Cerebral coherence between communicators marks the emergence of meaning

A. Stolk, M.L. Noordzij, L. Verhagen, I. Volman, J.-M. Schoffelen, R. Oostenveld, P. Hagoort, I. Toni

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The meaning of human communicative behaviors can seldomly be grasped through decoding schemes invariant to the sensory signals. In fact, conveying and understanding the meaning of a signal relies on knowledge and beliefs knowingly shared between interlocutors (common ground), dynamically adjusted as novel shared knowledge is generated among interlocutors. It remains unclear whether this shared dynamic updating relies on shared inferential mechanisms, or on sensorimotor brain-to-brain couplings. This study addresses this issue by testing for the cerebral consequences of manipulating common ground dynamics.
We used unfamiliar communicative interactions that required participants to create novel shared symbols from scratch, preventing the use of pre-established (linguistic) symbols. Twenty-seven pairs of participants were asked to jointly create a goal configuration of two geometrical tokens, using the movements of the tokens on a digital game board as the only available communicative channel. One member of a pair, the communicator, knew the goal configuration, and he moved his token on the game board with his right hand to inform an addressee where and how to position his token. Cerebral activity of each pair was simultaneously monitored with BOLD-sensitive fMRI, during the performance of two types of communicative problems (42 trials each). There were problems in which the pairs already had previously established common ground (‘Known’ trials, with stable performance), and problems in which common ground yet had to be established (‘Novel’ trials, with logarithmically increasing accuracy). The joint neural dynamics evoked within pairs were contrasted with those evoked in participants from different pairs, using coherence analysis of the BOLD signal across pairs.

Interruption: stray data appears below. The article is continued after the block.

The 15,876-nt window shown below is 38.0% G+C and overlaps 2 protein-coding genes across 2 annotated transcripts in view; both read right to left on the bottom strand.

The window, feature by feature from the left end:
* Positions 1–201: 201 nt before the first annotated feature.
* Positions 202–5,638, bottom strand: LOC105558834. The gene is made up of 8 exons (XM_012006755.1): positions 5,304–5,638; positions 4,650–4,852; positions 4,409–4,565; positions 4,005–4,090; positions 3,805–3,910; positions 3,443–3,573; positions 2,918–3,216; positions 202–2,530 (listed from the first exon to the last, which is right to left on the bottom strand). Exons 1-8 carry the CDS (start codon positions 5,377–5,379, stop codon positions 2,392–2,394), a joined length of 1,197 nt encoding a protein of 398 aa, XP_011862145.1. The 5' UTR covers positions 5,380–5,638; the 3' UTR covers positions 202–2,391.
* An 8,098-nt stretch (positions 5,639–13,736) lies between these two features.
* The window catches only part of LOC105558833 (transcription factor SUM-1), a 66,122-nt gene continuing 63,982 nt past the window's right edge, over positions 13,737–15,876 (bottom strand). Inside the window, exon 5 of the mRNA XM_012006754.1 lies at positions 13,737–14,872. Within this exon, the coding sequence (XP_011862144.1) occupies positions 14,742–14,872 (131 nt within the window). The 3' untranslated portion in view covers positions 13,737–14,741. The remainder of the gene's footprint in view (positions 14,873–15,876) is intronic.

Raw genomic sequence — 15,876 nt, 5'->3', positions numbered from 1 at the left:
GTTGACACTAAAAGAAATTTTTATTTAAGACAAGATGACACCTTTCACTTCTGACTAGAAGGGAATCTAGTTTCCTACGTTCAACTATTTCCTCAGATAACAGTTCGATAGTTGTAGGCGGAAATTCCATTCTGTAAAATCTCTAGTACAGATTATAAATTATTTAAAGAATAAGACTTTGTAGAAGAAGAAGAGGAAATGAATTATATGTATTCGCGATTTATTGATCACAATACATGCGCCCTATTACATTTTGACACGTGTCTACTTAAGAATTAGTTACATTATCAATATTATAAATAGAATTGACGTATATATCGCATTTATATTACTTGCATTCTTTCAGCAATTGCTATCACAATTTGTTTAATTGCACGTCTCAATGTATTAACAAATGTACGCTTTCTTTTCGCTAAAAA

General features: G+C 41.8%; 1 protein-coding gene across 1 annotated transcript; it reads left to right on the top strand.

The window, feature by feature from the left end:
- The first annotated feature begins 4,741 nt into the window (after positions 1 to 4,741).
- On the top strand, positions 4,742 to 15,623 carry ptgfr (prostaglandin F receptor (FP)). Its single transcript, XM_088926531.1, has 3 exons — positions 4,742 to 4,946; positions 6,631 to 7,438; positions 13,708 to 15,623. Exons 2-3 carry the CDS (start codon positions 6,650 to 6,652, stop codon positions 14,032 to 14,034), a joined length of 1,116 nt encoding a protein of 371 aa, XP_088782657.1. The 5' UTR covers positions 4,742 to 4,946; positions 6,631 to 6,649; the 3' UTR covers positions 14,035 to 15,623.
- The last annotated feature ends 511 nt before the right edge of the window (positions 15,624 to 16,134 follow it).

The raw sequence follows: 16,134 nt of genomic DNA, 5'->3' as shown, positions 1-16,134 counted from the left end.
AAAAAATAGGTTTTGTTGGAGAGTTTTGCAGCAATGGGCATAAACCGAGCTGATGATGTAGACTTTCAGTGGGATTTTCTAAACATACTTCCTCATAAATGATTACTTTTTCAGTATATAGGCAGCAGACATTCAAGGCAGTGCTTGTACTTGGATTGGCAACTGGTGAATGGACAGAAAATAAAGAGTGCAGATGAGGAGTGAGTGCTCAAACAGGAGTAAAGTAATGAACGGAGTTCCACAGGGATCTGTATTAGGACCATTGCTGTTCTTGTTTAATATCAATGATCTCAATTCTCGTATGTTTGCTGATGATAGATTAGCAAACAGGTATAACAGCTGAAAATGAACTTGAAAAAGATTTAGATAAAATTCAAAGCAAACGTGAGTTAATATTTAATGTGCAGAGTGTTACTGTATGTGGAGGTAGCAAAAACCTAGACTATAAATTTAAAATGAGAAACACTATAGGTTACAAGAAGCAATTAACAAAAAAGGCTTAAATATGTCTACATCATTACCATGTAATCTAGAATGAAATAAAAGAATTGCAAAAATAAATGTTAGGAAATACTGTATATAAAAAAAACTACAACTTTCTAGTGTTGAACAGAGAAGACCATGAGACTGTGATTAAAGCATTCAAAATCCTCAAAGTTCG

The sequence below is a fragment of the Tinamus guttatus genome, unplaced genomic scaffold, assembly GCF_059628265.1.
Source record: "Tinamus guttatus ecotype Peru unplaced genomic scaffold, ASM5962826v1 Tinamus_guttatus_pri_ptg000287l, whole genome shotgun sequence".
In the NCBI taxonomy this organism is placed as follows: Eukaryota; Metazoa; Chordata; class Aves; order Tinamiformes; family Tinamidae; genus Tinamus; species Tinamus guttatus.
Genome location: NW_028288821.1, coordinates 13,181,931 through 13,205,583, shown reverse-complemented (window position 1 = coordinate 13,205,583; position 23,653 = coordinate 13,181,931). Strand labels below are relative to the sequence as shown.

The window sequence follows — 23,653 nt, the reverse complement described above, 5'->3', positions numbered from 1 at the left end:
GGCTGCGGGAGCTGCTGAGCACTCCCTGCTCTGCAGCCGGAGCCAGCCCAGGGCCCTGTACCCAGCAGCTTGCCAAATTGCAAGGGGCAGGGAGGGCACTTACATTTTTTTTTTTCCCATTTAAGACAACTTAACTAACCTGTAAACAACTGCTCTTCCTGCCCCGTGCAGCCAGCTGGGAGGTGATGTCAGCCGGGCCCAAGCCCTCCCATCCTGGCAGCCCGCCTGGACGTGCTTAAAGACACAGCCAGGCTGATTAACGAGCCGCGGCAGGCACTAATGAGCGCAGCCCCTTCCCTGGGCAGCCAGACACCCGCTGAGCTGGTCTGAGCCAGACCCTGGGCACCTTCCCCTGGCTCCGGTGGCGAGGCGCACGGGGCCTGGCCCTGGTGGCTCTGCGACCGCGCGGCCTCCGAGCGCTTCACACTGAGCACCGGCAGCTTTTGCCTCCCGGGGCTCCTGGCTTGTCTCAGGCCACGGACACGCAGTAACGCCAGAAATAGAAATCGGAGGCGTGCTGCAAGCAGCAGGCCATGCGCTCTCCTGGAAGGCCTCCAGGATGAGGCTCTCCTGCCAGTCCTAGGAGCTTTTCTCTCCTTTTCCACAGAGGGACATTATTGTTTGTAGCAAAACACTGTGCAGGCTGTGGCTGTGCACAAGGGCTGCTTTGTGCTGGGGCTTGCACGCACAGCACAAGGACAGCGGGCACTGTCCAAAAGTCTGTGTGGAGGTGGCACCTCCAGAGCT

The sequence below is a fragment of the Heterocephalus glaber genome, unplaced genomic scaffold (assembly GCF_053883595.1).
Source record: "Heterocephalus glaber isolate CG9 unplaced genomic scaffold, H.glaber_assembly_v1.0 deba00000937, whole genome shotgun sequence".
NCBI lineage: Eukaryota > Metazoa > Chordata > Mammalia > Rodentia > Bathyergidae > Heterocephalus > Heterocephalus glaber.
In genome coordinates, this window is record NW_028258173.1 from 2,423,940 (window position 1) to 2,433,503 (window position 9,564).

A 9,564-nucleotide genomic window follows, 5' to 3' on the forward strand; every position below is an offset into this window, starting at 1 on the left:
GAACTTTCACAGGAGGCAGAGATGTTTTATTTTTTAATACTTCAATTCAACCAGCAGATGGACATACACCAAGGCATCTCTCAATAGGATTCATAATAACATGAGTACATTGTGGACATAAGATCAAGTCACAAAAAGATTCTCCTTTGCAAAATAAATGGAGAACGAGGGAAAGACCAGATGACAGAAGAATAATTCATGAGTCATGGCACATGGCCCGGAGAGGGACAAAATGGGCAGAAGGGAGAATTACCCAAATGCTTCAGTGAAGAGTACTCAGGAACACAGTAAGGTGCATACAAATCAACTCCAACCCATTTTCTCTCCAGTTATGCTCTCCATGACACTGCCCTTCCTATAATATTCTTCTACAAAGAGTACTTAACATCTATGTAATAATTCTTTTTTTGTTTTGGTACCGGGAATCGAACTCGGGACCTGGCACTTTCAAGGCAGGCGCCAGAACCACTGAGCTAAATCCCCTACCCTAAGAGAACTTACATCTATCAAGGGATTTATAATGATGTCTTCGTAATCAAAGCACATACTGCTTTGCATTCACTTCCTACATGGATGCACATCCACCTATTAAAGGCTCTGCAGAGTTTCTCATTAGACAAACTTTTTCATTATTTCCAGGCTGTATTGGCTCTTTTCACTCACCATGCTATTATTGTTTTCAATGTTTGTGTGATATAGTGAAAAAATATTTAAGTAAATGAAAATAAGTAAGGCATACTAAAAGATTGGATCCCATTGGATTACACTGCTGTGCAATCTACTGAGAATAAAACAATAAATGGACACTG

The left sensorimotor cortex (MNI [-38 -19 55]) showed stronger within- than between-pair coherence at 0.05 Hz (20 sec period) with a phase-lag of 0.7 π (7 sec). These parameters reflect the dominant experimental frequency and the average temporal gap between the movements of the participants in a pair. Crucially, the right superior temporal gyrus ([63 -6 9]) showed significantly stronger within- than between-pair coherence at 0.01 - 0.04 Hz (25 - 100 sec) with zero phase-lag, indicating a neural coupling that was specific for elements of a communicative pair, driven by temporal synchronization of their BOLD changes, over a time scale spanning several communicative trials. These findings suggest that updating of common ground, a feature crucial for human communication, relies on shared inferential mechanisms operating over temporal scales independent from transient sensorimotor events.
Original languageEnglish
Number of pages1
Publication statusPublished - 13 Nov 2013
EventSociety for Neuroscience Annual Meeting, Neuroscience 2013 - San Diego, United States
Duration: 9 Nov 201313 Nov 2013


ConferenceSociety for Neuroscience Annual Meeting, Neuroscience 2013
Abbreviated titleNeuroscience 2013
Country/TerritoryUnited States
CitySan Diego


  • Cognition
  • Human
  • Functional MRI


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